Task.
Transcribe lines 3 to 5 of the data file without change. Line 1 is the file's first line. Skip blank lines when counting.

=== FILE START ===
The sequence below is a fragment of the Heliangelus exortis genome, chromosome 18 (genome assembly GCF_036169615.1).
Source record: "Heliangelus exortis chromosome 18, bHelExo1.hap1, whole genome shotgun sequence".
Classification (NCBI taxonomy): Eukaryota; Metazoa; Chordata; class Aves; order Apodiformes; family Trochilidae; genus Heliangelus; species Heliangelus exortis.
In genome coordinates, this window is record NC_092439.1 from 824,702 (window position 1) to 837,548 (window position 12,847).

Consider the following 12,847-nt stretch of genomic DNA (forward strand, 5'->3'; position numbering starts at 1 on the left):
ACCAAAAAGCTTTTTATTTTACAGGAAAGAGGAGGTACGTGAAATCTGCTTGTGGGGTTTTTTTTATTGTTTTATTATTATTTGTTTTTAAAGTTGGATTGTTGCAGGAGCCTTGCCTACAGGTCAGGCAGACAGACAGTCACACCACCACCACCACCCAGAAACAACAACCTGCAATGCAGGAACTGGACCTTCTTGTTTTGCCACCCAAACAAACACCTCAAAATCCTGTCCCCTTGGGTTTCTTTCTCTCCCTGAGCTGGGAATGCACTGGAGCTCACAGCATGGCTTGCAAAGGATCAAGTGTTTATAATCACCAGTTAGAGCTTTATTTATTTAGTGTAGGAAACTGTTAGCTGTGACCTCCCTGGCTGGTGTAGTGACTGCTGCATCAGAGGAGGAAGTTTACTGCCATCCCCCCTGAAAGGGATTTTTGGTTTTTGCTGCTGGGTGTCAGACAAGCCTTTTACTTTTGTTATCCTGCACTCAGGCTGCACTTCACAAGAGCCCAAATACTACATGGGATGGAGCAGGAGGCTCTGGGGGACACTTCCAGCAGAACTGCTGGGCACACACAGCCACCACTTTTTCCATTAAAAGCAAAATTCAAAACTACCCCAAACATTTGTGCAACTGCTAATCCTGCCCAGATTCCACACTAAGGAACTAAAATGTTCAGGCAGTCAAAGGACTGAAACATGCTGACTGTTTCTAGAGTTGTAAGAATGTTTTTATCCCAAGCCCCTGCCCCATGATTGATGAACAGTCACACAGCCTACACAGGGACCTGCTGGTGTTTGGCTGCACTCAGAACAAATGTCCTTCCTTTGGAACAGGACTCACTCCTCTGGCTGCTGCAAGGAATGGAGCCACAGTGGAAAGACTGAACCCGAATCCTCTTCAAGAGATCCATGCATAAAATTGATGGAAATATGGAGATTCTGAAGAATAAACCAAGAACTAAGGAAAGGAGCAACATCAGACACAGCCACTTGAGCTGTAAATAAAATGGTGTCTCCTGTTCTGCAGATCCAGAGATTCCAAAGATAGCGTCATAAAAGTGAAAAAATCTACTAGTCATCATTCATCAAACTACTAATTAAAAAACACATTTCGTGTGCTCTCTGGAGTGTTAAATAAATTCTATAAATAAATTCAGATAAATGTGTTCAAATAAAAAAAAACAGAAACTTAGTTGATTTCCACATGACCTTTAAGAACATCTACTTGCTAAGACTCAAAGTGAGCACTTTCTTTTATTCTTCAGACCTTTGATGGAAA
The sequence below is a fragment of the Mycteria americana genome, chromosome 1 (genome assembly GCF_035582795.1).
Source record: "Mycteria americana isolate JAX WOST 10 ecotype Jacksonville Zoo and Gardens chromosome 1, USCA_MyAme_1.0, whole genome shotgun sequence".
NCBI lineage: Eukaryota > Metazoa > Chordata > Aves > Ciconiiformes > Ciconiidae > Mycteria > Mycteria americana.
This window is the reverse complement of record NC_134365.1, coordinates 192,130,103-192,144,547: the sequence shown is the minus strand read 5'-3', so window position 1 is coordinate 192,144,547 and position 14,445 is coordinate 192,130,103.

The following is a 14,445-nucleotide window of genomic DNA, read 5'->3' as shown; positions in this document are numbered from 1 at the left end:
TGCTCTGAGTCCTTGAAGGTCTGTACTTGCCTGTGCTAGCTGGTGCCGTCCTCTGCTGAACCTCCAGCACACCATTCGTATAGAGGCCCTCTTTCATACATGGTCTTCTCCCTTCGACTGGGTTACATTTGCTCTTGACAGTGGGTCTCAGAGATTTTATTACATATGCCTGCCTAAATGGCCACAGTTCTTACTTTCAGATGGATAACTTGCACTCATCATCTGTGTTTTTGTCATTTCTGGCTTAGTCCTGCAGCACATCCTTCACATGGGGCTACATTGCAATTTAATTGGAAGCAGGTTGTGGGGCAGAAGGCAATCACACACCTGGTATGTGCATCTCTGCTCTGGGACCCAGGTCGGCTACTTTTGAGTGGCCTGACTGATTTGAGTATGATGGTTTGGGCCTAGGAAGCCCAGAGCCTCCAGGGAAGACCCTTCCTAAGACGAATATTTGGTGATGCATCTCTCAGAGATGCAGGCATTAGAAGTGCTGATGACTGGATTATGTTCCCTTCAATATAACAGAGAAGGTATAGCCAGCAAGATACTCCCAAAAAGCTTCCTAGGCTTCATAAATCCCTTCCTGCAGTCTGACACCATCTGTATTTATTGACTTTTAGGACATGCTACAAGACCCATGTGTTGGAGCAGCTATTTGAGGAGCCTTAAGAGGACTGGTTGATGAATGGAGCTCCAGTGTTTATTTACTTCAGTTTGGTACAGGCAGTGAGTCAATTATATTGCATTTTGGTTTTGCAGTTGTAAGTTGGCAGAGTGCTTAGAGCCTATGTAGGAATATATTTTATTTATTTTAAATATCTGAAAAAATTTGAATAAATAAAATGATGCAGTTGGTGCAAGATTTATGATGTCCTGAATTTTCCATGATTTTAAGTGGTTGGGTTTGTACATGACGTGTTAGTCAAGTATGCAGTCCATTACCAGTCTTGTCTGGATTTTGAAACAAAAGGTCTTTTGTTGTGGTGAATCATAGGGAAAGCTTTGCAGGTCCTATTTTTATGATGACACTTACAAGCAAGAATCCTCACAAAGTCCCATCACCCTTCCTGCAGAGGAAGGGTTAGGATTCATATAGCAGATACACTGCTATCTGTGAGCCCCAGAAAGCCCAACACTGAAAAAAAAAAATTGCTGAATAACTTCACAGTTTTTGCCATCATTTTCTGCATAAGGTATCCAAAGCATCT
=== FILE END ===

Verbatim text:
Classification (NCBI taxonomy): Eukaryota; Metazoa; Chordata; class Aves; order Apodiformes; family Trochilidae; genus Heliangelus; species Heliangelus exortis.
In genome coordinates, this window is record NC_092439.1 from 824,702 (window position 1) to 837,548 (window position 12,847).

Consider the following 12,847-nt stretch of genomic DNA (forward strand, 5'->3'; position numbering starts at 1 on the left):